THE CULPRIT: CONSUMER DEMAND FOR GOODS

The amount of goods purchased by consumers is one of the most significant drivers of heightened global shipping volumes. Accordingly, the ratio of consumer expenditures on goods vs. services is one to watch. For the latest reported month (December 2021), the goods-to-services ratio dropped 1.8% to 51.6%.

This slight downward shift may signal softer import volumes going forward; however, January container import volumes remained in the massive 2.4M to 2.6M TEU range that persisted throughout 2021, contributing to the ensuing chronic supply chain disruptions (e.g., delays, variability, etc.).

With the pandemic still dampening expenditures on service and experienced-based businesses (e.g., travel, restaurants, entertainment), consumers will continue to spend more on goods than services—but for how long?

PANDEMIC STILL A FACTOR

As the U.S. and Europe start to make the shift towards living with the Omicron variant, China has taken a different approach; Beijing’s zero-COVID strategy could exacerbate global supply disruptions. China has strict lockdown protocols in place when a local outbreak occurs. If (when) lockdowns occur, the flow of goods could slow to a crawl or stop altogether, directly impacting manufacturers that rely on parts from China to produce their goods.

With Omicron cases receding across most of the U.S., half of the states have abandoned mask mandates and other pandemic-related protocols which could lead to a temporary spike in COVID-19 transmission, intensifying worker shortages and supply chain bottlenecks.

On an optimistic note, the Omicron surge did not dampen the employment market as anticipated. A low Federal Reserve Unemployment Rate is another economic indicator of a continued strong economy and higher demand for goods. Unemployment in the U.S. rose by a nominal 0.1% to 4.0%, according to the early February jobs report. Approaching the historical non-wartime low of 3.5%, the unemployment rate is down from 6.2% in February 2021—and down from the dizzying peak of 14.7% in April 2020. In addition, a surprising 467,000 jobs were created in January, a much larger increase than the roughly 150,000 forecasted new jobs.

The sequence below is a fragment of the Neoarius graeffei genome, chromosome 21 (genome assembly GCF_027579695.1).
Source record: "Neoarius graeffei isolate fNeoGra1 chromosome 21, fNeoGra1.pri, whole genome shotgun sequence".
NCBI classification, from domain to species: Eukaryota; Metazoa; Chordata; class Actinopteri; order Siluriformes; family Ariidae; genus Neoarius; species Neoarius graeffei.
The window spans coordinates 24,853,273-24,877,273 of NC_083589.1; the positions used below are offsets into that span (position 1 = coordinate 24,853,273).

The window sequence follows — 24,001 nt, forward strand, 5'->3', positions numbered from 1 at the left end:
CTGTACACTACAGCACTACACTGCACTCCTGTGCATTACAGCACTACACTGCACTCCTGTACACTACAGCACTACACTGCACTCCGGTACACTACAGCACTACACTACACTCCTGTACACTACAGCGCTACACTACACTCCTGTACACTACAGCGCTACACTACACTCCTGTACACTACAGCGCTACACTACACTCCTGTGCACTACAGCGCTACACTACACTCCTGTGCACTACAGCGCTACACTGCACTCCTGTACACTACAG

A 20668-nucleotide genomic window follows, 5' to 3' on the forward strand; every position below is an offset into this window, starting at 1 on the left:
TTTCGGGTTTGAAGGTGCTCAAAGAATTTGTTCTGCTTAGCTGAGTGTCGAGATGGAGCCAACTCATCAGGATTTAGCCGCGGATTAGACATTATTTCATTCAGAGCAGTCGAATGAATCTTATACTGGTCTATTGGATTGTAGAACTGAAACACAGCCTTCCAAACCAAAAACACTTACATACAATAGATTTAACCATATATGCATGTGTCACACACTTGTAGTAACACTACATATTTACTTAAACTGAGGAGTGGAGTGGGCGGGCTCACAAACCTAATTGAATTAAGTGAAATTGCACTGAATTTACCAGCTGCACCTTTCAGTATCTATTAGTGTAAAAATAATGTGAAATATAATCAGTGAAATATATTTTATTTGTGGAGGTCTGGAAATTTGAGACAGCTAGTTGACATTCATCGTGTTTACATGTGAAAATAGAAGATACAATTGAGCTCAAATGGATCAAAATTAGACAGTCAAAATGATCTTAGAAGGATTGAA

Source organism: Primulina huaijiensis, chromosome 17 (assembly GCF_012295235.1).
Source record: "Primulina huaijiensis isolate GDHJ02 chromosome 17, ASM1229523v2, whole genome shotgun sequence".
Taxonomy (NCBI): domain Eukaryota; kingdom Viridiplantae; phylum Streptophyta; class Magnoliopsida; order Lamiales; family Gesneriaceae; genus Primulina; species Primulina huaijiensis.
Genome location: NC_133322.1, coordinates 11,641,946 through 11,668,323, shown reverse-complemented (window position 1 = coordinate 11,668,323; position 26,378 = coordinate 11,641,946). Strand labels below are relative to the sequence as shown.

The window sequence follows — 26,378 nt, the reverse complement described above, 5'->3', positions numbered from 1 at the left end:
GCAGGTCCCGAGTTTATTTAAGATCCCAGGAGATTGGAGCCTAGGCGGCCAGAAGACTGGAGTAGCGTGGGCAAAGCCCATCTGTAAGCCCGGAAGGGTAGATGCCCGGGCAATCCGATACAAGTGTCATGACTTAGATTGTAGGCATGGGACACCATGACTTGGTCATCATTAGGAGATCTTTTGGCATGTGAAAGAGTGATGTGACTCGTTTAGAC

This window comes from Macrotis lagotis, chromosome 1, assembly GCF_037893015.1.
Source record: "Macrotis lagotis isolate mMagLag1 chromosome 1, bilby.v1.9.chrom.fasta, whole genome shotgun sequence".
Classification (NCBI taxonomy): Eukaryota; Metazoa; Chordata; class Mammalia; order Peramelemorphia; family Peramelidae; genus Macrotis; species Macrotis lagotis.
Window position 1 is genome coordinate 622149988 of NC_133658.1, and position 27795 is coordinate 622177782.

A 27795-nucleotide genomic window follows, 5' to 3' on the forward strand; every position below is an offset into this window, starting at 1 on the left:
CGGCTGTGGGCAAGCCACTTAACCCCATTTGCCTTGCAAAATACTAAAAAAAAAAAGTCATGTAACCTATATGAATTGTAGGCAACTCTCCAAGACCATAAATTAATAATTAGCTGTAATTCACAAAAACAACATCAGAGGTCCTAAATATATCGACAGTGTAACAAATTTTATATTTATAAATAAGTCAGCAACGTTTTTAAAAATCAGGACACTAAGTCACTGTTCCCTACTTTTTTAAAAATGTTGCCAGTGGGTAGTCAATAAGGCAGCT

NEXT STEPS

With shipping capacity constrained, importers should maximize profitability in the short-term by rationalizing SKUs to ship higher-velocity and higher-margin goods. If feasible, companies should shift volumes away from West Coast ports to alternate, less congested ports to reduce wait times.

LSPs should focus on keeping the supply chain resources they have, especially drivers. Leveraging route optimization technology, shippers and LSPs can help retain drivers by building trips to reduce stress and improve drivers’ quality of life.

To build resilience into the supply chain, importers and LSPs should focus on supply chain predictability. By shifting the movement of goods to less congested transportation lanes, they can improve supply chain velocity and reliability.

Looking a bit further out, companies can mitigate reliance on over-taxed trade lines by evaluating supplier and factory location density. Although density enables economies of scale, the pandemic-related logistics capacity crisis exposed the downside of this operational strategy.

THE FINAL WORD

While the slight reduction in the personal consumption of goods might be a positive sign, other indicators, such as the retailer inventory-to-sales ratio, need to measurably improve to take the pressure off the U.S. logistics infrastructure in 2022. And with January’s container import volume at record levels and shipping and container prices skyrocketing, importers and LSPs are facing a congested and frustrating year ahead. Companies must prepare for more lasting impact by implementing tactics to address capacity constraints in the short-term, while taking steps to build long-term supply chain resilience.